Hi Solipsis,

I have lived in many different places in my life, and I have never noticed that communities are “destroyed” when new people come in. They change, certainly, but change is inevitable; the only alternative is stagnation, followed by even more massive and dislocating disruption.

And the reason change is inevitable is that whole logic of basic freedom. We’re not really concerned with how people do things in other countries regarding this topic; we’re concerned with how we want America to be doing things. I recognize that your viewpoint is a common one at the moment, but I would challenge you on it. Why not go out and actually meet some of these immigrants you’re keen on demonizing? Should be easy enough, just about every community has a few immigrants running around. Maybe ask them why they came here, learn more about their circumstances.

I’ve done this. I grew up in the country, and moved to the city after I finished high school. And I was immediately confronted with people who were different. In my current city, I live around all kinds of people. But all it took me was a few conversations with folks who weren’t from around these parts to figure out that, by and large, they all came here for the same reasons:

  • Looking for economic opportunity
  • Fleeing political persecution
  • Desire to live in a place where their vote mattered
  • Desire to live in a place where the law was followed
  • Desire to live in a place where they could own property
  • Desire to practice their religion openly
  • Desire to live in a place with relatively honest government

I have yet to meet the immigrant who came here to destroy the American way of life, because those points are the American way of life. The rest is just window dressing. And I’m not worried about terrorists coming over with immigrants or refugees. That happens sometimes, but the risk is ridiculously low.

People will practice tolerance as long as it is mandatory and convenient, and then they will commit acts of war when they are given a justification or the power to do so.

You’re making my point ;).

Regarding Islam, look, if you watch FOX all day long or only read the John Birch society’s pamphlets, you’re gonna get one impression, and it isn’t going to correspond with reality. Muslims are just people. They’re subject to the exact same frailties of the species as anyone else, no more, no less. Islam has no monopoly on repression, religious excess, authoritarianism, or atrocity, and the religion has the same proportions of moderates and extremists as any other — they just get more press coverage.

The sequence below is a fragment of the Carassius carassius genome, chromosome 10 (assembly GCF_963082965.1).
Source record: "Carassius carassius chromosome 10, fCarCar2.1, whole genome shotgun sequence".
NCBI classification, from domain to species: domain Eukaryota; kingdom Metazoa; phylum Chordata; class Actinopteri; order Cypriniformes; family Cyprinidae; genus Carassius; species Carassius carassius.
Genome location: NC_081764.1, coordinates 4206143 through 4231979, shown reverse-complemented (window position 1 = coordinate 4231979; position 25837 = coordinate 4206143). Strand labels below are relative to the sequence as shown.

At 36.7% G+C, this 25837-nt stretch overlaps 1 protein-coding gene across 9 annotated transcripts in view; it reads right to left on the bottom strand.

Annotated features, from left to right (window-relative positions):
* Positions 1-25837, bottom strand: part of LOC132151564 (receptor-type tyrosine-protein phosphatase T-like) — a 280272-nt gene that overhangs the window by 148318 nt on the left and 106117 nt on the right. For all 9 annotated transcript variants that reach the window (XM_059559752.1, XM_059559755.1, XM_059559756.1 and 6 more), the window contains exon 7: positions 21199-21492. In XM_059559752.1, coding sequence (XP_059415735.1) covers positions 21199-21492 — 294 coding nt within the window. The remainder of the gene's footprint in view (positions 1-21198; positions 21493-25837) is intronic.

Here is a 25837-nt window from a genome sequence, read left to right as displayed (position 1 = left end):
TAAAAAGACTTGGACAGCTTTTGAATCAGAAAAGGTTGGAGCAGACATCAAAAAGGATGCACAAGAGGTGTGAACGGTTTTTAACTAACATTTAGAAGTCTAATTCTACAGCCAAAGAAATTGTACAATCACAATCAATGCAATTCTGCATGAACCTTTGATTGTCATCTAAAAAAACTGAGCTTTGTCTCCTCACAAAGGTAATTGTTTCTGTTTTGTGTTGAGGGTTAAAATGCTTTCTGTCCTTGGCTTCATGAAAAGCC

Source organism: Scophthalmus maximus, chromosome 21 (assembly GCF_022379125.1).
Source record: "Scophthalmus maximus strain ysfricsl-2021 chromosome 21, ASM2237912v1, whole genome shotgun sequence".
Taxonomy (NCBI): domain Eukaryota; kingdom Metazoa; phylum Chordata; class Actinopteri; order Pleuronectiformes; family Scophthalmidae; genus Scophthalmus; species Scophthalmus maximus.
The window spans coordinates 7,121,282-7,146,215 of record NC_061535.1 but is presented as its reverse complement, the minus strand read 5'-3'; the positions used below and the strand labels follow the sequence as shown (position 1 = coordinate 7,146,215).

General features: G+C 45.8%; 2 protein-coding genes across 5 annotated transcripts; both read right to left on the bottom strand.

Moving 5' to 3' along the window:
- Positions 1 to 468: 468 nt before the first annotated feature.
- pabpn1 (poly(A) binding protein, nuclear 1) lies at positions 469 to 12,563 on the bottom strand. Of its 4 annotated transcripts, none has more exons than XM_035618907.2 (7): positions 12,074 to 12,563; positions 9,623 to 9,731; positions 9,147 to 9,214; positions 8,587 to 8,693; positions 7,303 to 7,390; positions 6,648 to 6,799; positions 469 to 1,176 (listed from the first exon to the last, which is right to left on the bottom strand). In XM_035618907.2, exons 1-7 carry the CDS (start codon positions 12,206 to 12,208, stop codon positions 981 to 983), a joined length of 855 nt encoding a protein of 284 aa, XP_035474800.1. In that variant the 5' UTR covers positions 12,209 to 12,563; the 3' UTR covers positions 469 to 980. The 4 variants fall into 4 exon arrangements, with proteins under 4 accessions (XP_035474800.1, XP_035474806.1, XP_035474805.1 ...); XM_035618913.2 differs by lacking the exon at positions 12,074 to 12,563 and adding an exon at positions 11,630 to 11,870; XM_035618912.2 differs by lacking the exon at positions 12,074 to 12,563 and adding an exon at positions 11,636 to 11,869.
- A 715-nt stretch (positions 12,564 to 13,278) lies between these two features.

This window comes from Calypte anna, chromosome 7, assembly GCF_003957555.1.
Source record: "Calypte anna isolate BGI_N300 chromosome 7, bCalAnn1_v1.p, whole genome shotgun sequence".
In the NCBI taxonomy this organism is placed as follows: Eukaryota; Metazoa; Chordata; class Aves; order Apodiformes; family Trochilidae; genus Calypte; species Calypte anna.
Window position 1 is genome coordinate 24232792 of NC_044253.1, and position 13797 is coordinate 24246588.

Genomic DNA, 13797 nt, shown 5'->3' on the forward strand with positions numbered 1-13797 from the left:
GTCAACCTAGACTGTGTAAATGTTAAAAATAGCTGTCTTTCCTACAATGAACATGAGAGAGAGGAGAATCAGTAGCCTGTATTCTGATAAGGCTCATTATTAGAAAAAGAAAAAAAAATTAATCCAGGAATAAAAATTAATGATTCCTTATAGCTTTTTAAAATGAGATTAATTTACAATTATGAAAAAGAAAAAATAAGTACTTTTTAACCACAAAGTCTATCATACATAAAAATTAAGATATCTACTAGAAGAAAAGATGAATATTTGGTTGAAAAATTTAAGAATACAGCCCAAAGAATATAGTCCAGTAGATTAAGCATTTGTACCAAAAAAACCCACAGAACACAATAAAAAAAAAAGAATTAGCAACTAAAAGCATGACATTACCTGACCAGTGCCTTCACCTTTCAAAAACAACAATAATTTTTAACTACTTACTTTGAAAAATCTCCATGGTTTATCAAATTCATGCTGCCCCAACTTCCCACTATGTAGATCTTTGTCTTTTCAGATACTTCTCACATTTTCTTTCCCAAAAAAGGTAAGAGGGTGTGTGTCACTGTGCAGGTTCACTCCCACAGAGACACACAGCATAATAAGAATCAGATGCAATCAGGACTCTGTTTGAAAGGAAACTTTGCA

Devout Muslims in the US correspond roughly to Southern Baptists in terms of their belief structures, personal piety, and overall religiosity, which I’ve always thought was kind of hilarious — if the far-right Christians could ever get off their panicked high horse, they’d notice they have a natural ally faith community for a lot of their core political issues. I’ve lived next to many, many Muslim families and had conversations with many, many Muslim people and never had any kind of problem or issue, and the stats back me up on that.

In any case, I rather like immigrants. They tend to be hardworking, smart, courageous people. It takes a lot of guts to move to a totally new country and start over, particularly one where you don’t speak the language and you know the culture will be different, and especially when you take into account that many of them end up doing jobs well below their qualification level when they get here. I wouldn’t do it. I’ve been speaking English too long to be super stoked about having to integrate into a new language situation. So it always impresses me when other people do.

Plus, if it wasn’t for immigrants our food options would suck. Can you really imagine life without Pad Thai? I don’t want to. Perhaps I’m just decadent that way.

Let me finish up by saying that this article wasn’t about multiculturalism per se. But this discussion has reminded me that this might be a good topic for a future article, so I’ll see if I can work one in.



Searching for truth in a world focused on belief.

Searching for truth in a world focused on belief.